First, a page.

The definition of mortality varied: eight studies reported in-hospital mortality,20–22 25–27 29 31 with one also reporting sepsis-related in-hospital mortality,22 others described 30-day in-hospital mortaltiy,24 30 day all-cause mortality23 32 or 28-day mortality.28 30 Mortality varied between 3.6%31 and 31%.28 The paper with the lowest mortality included all medical patients, not just those with suspected sepsis. Conversely, the paper reporting the highest mortality, selected ED-HDU patients, described by the authors as a ‘sub-ICU’ therefore already excluding lower risk cohort.

Quality appraisal

Three studies were considered to have a low risk of bias,20 25 26 and the remaining were considered at risk of bias or concerns regarding applicability (table 2 ). The most common category of concern was the ‘flow and timing’ domain which relates to the timings of the index test and reference standard and length of follow-up.

Table 2

Quality assessment (QUADAS-2)

Eight authors were contacted21–24 26–30 for further statistical data including confidence intervals of the extracted data. Five authors21–24 26 replied with data within the allocated time frame and these have been included.

ICU admission

Table 3 details the summary statistics for the four studies that reported ICU admission: one reported this outcome alone20 and the remaining as a composite with mortality,21 ICU admission or mortality,26 or composite with mortality and intubation.24 For ICU admission alone, using the recommended cut-offs (NEWS≥5, qSOFA ≥2), Goulden et al reported a higher sensitivity for NEWS than qSOFA which had a better specificity. They did not demonstrate statistical significance for AUROC data, but NEWS (0.64) was higher than qSOFA (0.59) (table 4 ).

Table 3

Study results: predicting ICU admission,20 composite of ICU admission and mortality,21 ICU admission or mortality,26 composite of ICU admission, intubation and in-hospital death24

Table 4

AUROC data for ICU admission and mortality for qSOFA, news and MEWS

For the combined outcomes, NEWS results were fair (0.70,24 0.72,21 0.75,25 0.7926) compared with qSOFA (respectively 0.63,24 0.62,21 0.72,25 0.6826).

In the studies reporting combined outcomes, the general trend is similar with NEWS demonstrating a higher sensitivity and lower specificity for recommended thresholds than qSOFA. NEWS ≥5 demonstrated a higher sensitivity than MEWS ≥5, which in turn appears to have a higher sensitivity and lower specificity compared with qSOFA ≥2, however, there were only two studies looking at MEWS for ICU admission.


Seven studies reported AUROC data for in-hospital mortality for NEWS and qSOFA. The range of estimates demonstrate overlap but the individual studies mostly appear to report a higher AUROC for NEWS (0.65,20 0.67,25 0.73,27 0.79,26 0.80,210.8822) than qSOFA (0.62,200.68,250.67,270.68,260.71,210.7922) AUROC for 30 days in-hospital mortality demonstrated a similar pattern (NEWS: 0.70,24 0.7832; qSOFA: 0.65,24 0.7032). One study reported data suggesting poor predictors of mortality for both NEWS (0.59) and qSOFA (0.57).23 The study that reported sepsis-related mortality demonstrated an AUROC for NEWS of 0.95 and 0.87 for qSOFA.22 However, correlating this data with the specificity, it is high for both qSOFA ≥2 (98.7%) and NEWS ≥5 (90.2%) which is likely due to the inclusion of patients with other diagnoses as well as suspected infection as the authors wanted to show its use as a triage tool. A similar higher specificity is seen in two other papers that did not only look at suspected sepsis but also those with other diagnoses26 31 ( table 5 ).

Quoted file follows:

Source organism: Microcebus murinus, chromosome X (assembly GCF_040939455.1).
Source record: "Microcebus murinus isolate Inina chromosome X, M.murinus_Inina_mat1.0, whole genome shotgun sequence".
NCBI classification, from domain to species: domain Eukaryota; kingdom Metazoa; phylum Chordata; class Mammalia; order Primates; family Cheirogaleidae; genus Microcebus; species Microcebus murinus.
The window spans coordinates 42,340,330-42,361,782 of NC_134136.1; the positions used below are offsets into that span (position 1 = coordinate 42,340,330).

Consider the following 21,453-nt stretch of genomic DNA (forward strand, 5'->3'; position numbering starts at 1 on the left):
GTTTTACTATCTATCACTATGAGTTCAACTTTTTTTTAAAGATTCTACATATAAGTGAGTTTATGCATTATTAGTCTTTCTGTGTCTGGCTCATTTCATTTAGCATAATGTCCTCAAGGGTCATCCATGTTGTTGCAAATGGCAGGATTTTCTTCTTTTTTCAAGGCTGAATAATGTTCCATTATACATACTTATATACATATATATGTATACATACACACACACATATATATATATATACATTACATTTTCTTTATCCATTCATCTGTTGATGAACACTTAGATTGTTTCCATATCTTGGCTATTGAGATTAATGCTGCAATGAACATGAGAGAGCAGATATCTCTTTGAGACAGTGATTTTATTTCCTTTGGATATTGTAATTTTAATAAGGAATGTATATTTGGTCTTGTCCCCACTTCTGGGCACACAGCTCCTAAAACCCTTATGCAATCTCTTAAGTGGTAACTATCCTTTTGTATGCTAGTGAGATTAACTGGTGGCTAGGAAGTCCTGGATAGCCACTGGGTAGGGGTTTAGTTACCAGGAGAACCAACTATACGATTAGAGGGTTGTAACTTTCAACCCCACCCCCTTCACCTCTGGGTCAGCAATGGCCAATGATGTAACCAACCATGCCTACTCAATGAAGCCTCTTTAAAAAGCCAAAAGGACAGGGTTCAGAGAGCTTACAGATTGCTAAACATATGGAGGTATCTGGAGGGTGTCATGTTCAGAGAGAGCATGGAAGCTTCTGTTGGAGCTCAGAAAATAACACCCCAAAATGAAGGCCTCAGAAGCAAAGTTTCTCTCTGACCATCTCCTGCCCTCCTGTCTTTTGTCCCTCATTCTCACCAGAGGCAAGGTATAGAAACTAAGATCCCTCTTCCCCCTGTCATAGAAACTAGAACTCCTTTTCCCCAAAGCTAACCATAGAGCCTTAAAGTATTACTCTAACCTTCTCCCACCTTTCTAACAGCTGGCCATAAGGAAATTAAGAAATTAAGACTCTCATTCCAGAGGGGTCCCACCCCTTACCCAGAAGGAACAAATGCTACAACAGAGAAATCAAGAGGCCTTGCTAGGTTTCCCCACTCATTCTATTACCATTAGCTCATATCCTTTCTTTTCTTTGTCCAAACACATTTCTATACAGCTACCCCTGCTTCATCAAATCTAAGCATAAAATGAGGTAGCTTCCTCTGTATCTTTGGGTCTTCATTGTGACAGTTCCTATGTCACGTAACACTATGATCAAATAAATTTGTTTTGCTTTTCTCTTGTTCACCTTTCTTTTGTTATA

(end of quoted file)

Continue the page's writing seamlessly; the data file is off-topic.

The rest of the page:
Table 5

Predicting mortality (routine practice cut-offs (qSOFA ≥2 and NEWS ≥5))

Ten studies reported data on qSOFA ≥2, which generally demonstrates high specificity but low sensitivity.20–26 31 32 Lowering the threshold to qSOFA ≥1 improves the sensitivity but with the expected reduction of specificity.20–22 25–27 32 The NEWS and MEWS scores were more variable but generally a NEWS ≥5 had a higher sensitivity than qSOFA ≥2 (50.5%–97.3% and 13.6%–71.1% respectively), but lower specificity, with some authors suggesting that NEWS ≥7 is the optimal cut off.21


To our knowledge, there are no previous systematic reviews looking at qSOFA and EWS at predicting ICU admission or mortality in the emergency setting for suspected sepsis. The recent publications included in this review are likely due to the recent implementation of EWS, in particular the modified versions (MEWS/NEWS). None of the studies included NEWS2 which is likely to change given its adoption nationally in the UK in March 2019.33

The results demonstrate AUROC estimates were variable ranging from little better than chance to good prediction for mortality (NEWS: 0.59–0.88; qSOFA: 0.57–0.79; MEWS 0.56–0.75). However, individual papers mostly reported higher AUROC values for NEWS than qSOFA when compared directly at predicting mortality and ICU admission. This could be because NEWS includes more variables than qSOFA, and also has more points (20 vs 3).